As an aftermath of the African Swine Fever in China, businesses are so close to offering meatless meats to its consumers.
Marketed to be more environmentally friendly and healthier, Green Common launched its store on TMall offering nearly 40 plant-based products in the digital platform. It is looking into bringing together the most innovative second generation of food in an effort to promote a healthier and plant-based lifestyle beneficial for consumers, the society and the planet.
The store had sold nearly 4,000 packages of plant-based-pork thathas less cholesterol, calories and fat than real pork, with added fiber, calcium and iron.
David Yueng and Francis Ngai, founders of Green Monday, founded Green Common in 2015 to work in conjunction with Green Monday.
Furthermore, several shops have begun offering artificial meat for the first time through retailing channels amidst the selling of these products being subject to heated debates.
Besides Green Common, there are also businesses from both home and abroad, including Whole Perfect Food, Zhenmeat, Starfield, Impossible Foods and Beyond Meat, developing artificial meat products and trying retailing them.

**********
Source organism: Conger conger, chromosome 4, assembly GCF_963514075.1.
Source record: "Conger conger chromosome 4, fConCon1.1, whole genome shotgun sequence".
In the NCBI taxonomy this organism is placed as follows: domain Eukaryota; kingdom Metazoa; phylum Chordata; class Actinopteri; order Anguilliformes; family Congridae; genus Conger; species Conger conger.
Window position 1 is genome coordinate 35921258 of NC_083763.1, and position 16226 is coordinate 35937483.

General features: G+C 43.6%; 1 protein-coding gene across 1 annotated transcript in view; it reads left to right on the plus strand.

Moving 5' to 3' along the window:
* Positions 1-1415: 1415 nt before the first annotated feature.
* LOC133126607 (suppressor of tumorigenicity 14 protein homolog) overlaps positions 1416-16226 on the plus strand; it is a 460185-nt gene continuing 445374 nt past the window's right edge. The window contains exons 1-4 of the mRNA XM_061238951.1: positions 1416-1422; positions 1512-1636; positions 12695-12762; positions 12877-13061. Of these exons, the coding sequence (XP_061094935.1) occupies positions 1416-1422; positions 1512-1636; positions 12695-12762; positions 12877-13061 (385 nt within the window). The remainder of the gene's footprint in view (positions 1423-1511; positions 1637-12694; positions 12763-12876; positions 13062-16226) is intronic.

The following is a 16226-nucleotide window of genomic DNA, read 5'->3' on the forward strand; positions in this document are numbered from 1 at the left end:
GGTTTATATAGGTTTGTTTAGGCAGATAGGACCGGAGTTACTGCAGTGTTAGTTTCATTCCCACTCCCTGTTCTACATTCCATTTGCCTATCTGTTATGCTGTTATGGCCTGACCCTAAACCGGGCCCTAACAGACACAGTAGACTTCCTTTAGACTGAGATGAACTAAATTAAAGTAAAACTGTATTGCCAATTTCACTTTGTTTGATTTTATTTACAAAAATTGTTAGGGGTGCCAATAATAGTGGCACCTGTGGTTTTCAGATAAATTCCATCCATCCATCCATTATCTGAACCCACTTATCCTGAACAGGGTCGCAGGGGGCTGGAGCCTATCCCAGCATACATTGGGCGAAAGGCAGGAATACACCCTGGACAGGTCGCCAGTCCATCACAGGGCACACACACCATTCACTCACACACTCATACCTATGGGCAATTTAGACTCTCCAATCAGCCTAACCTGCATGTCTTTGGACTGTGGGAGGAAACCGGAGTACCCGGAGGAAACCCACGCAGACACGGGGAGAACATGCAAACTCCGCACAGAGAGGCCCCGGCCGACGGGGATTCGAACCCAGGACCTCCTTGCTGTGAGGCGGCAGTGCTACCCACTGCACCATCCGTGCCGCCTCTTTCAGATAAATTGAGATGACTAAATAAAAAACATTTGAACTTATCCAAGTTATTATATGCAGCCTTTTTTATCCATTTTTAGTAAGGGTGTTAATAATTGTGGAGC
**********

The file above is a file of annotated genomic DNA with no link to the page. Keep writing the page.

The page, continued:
Chinese Plant Based Food Alliance secretary general Xue Yan cannot agree more that the market for artificial meat is already here. Emphasizing that not only vegetarians are interested in it but also people who care about having a healthier lifestyle.
To discuss further, there are two types of artificial meat in the market. First is the plant-based variety and second is the lab-grown cell based meat cultured from stem cells of living animals. Such varieties contribute in the war against climate change and improvement of animal welfare.
But just like in anything new introduced in the market, the cost is always a concern. According to a BBC estimate, the public will get their first taste of cell-based meat in 2020 but pay a premium of around US$50.
Even plant-based OmniPork is sold at a price similar to real pork, which is at a record high on the Chinese mainland.
Hill Stone capital analyst says it’s too early to say whether artificial meat will eventually become a part of people’s lives due to the fact that the majority of people just tried it out of curiosity, to make sense of the benefits it claims to have.
High cost of research became a main concern for US-based Beyond Meat as it saw investors leave but it saw an increase in its New York listing debut in May.